Click here to close Hello! We notice that you are using Internet Explorer, which is not supported by Xenbase and may cause the site to display incorrectly. We suggest using a current version of Chrome, FireFox, or Safari.
XB-JOB-942
American Diabetes Association Minority Undergraduate Internship (MUI)
Lab None Closing Date 2017-06-30
Employer Name Any appropriate institution/university Posting Date 2017-01-24
Employer URL Salary
Contact None    
Location USA,  ,  Any location in USA    
Submit Email    

Job URL http://professional.diabetes.org/meetings/core-program

Job Description

Award Summary

Award Term: Up to 1 year
Applicant: ADA-funded investigators may apply for stipend to support a minority* undergraduate student intern in their laboratory
Maximum Funding: 3k USD stipend
Support: One-time stipend to support student intern
Indirect Support: Not permitted
Citizenship: Authorized to work in U.S. or its possessions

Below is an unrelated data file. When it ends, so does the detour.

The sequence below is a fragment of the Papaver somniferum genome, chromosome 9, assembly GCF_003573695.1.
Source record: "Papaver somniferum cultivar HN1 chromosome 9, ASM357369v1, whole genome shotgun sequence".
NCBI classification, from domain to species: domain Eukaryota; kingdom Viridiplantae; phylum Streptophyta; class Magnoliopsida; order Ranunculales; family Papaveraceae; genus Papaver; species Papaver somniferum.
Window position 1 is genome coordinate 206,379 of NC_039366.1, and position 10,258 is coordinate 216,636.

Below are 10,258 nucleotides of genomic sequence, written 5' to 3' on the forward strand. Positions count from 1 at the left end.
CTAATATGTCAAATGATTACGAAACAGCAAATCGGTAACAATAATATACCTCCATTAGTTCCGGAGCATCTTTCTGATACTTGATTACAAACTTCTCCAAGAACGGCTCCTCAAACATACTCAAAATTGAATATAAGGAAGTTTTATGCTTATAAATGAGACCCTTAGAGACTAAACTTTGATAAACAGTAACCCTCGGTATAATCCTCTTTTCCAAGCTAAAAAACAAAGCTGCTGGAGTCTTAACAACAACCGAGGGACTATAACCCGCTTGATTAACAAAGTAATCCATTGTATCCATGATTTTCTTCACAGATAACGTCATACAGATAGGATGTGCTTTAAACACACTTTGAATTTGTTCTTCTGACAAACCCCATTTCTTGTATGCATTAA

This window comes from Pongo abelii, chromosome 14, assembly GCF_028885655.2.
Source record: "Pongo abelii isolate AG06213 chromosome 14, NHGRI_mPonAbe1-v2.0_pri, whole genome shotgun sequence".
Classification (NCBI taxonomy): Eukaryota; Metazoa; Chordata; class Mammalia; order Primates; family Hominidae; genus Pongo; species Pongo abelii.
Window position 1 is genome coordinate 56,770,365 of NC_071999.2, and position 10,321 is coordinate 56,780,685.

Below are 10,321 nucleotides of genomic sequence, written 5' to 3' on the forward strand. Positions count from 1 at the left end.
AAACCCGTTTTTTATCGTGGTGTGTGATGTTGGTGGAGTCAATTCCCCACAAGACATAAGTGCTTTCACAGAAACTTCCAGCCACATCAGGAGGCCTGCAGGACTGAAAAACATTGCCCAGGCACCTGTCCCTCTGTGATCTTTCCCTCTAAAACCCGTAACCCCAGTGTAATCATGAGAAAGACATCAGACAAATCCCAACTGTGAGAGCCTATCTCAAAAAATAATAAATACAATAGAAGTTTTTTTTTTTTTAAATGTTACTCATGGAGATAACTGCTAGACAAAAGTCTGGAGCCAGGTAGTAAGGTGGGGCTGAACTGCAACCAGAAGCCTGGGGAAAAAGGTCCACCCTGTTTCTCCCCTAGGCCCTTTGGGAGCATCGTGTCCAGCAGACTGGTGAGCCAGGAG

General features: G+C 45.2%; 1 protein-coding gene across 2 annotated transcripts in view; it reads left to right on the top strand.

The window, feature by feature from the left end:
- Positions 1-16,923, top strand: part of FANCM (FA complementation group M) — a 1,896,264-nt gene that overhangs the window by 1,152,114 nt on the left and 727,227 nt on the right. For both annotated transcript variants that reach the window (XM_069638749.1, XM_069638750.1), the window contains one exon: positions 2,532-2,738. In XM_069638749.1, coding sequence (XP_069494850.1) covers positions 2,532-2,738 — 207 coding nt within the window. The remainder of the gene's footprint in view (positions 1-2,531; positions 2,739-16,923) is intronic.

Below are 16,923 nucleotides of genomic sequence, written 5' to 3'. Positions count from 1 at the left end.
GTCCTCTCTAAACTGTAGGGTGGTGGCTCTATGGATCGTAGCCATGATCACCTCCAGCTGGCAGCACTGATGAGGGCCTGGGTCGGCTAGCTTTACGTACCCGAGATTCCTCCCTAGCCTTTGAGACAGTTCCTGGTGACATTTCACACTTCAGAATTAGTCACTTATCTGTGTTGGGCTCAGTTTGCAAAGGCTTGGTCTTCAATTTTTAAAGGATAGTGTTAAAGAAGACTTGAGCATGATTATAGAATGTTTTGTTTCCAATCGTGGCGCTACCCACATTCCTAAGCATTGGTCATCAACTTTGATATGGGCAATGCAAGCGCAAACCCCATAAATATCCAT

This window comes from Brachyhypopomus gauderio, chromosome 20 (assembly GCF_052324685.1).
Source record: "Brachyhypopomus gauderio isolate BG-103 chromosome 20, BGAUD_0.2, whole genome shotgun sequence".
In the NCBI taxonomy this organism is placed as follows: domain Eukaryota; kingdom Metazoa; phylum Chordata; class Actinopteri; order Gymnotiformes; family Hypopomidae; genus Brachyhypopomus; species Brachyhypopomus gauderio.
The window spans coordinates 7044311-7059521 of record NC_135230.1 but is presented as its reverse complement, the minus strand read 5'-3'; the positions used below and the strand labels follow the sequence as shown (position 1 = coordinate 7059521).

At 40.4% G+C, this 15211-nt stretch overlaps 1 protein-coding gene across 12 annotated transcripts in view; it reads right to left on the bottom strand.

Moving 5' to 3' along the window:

Status: Open
Application Deadline: Rolling Submissions Reviewed Upon Receipt
 
Detailed Information

Award Term: 1 year

Description: These awards are designed to provide a mentored diabetes research experience to undergraduate minority* students who are underrepresented in biomedical research.

Position:  Undergraduate student

Eligibility: Current Association-funded investigators may apply for a stipend to support the training of a minority* undergraduate student working in their laboratory.

Support: 3,000 USD one-time stipend

Indirect Support: Not Allowed

Citizenship: Applicants must be authorized to work in the United States or U.S. possessions

Application Materials:

    See website for  Application Instructions (Updated November 2016)
    ORCiD iD required, register online at orcid.org (link is external)

*Eligible racial/ethnic groups are African American or Black, Hispanic/Spanish/Latino, American Indian/Alaskan Native, and Native Hawaiian or Other Pacific Islander.


Please login to edit or delete this job.

My Xenbase: [ Log-in / Register ]
version: [4.4.0]

Major funding for Xenbase is provided by the National Institute of Child Health and Human Development, grant P41 HD064556